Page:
The Great Depression Begins—in the 1920s
In the early 1930s, the United States and much of the rest of the world faced severe economic problems. Many factories and stores closed, and people were out of work. Many families had little money to buy food. Some were desperate and were even willing to think about a new government system that could deal with the problems. These years are remembered as the “Great Depression.”
Some history books mark the start of the Depression as October 29, 1929. On that day, the value of stocks traded in the New York Stock Exchange dropped dramatically. In just three days, investors lost over $5 billion. By the end of the year, stock values dropped another $11 billion. Banks and investment companies that had put money in stocks lost fortunes. Factories began to close, laying off workers. Hard times were coming.
However, for Iowans and the Midwest, hard times had started about ten years earlier. During World War I, the government guaranteed farmers high prices for their crops and livestock. Farmers put more acres in cultivation and increased the size of their herds. They borrowed money from local banks to buy more land and machinery. As the demand for land increased, so did its price, and sales of Iowa farmland rose sharply.
In 1920, however, the government ended its guarantees. Farm prices were allowed to drop back to natural prices—determined by supply and demand. In this case, there were big supplies. Farmers continued to produce at high levels and soon surpluses appeared. As a result, prices for crops and for land fell. Those who had borrowed money could not pay off their loans. Even if they sold their farms, the money they received sometimes was less than what they owed. When banks could not collect the money they borrowed, they could not repay the people who had deposited money in their bank accounts. Many Iowa banks closed, and depositors lost their money. Around the state, 167 banks closed in 1920. That number rose to 505 in 1921. For several more years the number of bank failures remained high.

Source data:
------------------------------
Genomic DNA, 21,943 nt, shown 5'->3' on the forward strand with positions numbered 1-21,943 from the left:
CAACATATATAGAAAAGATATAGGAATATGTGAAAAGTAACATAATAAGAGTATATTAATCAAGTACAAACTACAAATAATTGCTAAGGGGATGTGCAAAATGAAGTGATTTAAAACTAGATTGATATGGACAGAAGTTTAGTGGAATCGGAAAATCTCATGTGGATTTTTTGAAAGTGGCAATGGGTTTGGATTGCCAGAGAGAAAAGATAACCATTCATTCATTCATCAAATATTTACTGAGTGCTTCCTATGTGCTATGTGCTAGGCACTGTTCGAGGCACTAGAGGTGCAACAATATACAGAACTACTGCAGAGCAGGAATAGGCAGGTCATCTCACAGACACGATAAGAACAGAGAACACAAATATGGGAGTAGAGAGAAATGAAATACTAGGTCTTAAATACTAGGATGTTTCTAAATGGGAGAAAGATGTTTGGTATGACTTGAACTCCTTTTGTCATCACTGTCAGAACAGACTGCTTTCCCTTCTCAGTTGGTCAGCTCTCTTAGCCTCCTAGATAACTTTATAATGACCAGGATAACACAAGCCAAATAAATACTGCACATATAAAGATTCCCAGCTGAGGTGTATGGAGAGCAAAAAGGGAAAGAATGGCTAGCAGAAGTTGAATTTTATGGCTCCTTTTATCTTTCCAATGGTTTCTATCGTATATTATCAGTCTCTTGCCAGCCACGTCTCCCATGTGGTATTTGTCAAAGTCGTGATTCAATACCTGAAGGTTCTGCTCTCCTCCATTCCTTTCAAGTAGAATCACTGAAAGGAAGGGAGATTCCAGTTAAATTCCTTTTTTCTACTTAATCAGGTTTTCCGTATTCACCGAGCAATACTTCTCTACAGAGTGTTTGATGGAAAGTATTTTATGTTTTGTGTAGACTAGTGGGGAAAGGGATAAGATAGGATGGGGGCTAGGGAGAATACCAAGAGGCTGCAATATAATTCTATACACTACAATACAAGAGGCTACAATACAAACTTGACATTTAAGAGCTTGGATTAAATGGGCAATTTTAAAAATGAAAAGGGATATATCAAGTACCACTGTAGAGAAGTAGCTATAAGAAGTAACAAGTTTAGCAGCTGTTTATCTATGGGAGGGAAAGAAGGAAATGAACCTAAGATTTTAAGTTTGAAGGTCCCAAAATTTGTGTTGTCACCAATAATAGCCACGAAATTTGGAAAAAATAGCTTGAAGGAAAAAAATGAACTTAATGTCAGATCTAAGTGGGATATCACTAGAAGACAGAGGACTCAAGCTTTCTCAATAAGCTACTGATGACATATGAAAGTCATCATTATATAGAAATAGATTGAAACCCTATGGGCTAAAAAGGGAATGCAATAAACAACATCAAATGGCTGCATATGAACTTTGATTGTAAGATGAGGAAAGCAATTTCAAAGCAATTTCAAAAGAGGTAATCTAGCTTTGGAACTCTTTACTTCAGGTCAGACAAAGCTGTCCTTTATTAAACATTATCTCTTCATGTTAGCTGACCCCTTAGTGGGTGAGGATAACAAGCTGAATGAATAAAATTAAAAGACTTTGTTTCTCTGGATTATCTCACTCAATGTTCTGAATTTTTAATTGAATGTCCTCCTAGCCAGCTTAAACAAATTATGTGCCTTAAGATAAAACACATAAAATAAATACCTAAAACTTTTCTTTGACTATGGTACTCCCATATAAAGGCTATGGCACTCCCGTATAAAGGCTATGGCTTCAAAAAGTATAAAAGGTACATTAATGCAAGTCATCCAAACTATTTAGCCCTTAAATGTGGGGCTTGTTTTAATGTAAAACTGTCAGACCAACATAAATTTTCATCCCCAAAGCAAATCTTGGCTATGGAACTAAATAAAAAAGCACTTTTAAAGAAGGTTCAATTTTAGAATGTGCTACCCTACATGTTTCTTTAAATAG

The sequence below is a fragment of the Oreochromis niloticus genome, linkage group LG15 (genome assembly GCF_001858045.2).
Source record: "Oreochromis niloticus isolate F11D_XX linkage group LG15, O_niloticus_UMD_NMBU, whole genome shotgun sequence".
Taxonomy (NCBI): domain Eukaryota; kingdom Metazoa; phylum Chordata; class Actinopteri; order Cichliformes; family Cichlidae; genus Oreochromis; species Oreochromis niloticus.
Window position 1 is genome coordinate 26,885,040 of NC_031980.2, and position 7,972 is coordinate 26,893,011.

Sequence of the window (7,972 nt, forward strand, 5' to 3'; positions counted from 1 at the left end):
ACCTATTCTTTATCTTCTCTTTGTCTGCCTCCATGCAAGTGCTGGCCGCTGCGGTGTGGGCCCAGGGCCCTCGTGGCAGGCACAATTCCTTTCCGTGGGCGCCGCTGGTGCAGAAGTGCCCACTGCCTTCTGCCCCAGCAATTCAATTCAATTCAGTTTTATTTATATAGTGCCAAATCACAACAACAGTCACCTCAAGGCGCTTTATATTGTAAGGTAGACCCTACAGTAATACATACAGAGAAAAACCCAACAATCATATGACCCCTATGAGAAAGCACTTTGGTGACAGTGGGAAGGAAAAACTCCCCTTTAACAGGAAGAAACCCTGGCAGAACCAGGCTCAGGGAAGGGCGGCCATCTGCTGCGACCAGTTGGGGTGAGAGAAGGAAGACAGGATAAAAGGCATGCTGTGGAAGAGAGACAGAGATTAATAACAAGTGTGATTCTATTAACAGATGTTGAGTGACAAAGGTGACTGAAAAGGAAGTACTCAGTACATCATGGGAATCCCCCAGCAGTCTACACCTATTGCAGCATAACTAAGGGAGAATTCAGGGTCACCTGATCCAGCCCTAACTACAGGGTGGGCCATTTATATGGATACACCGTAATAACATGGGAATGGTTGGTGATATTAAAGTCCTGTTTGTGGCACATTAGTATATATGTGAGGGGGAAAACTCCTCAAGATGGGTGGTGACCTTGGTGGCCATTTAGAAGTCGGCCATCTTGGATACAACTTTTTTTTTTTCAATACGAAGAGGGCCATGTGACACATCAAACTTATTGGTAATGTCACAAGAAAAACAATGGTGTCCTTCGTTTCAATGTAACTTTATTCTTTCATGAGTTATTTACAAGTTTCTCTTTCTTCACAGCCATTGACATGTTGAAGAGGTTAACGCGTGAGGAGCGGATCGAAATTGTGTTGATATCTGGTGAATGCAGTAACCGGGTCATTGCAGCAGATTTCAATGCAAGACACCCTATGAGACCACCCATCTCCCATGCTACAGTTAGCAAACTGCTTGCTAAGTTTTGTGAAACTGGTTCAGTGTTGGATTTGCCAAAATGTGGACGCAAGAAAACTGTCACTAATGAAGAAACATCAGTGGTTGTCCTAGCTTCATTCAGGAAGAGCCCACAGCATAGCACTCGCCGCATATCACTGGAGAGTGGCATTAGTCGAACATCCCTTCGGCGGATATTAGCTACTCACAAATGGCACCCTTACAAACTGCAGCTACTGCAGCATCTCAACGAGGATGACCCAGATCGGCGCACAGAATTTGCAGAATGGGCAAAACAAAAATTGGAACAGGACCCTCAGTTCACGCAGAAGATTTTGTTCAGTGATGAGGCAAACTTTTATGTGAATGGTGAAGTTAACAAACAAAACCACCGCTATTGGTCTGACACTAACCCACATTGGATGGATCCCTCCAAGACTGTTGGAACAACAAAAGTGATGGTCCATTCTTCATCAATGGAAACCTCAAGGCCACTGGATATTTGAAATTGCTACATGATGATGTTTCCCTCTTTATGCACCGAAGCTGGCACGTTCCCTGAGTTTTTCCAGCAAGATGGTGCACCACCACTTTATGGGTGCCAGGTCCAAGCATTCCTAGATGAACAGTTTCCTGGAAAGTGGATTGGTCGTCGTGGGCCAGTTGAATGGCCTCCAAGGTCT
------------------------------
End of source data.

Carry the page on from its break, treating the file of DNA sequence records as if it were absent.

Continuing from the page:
Low crop prices hurt farmers, but there were other factors at work. Farm families had to pay high prices for farm machinery through the 1920s. And rates to haul grain were much higher than they had been before the war. Many rural areas had built new schools and put gravel on country roads when times were good. Because they were still paying for those improvements, taxes were high. Many local school boards asked teachers to accept less pay for their work. Sometimes teachers resigned rather than accepting lower wages.
What made many Midwesterners angry was that the eastern cities seemed to be doing well. Before the collapse in 1929, wages for city workers were rising, and businesses were doing well. Most farm families still did not have electricity in their homes, and rural schools were clearly falling behind the educational instruction that town schools could offer.
Things became worse in the 1930s, but for many farm families the 1920s were a time of serious economic challenges, too.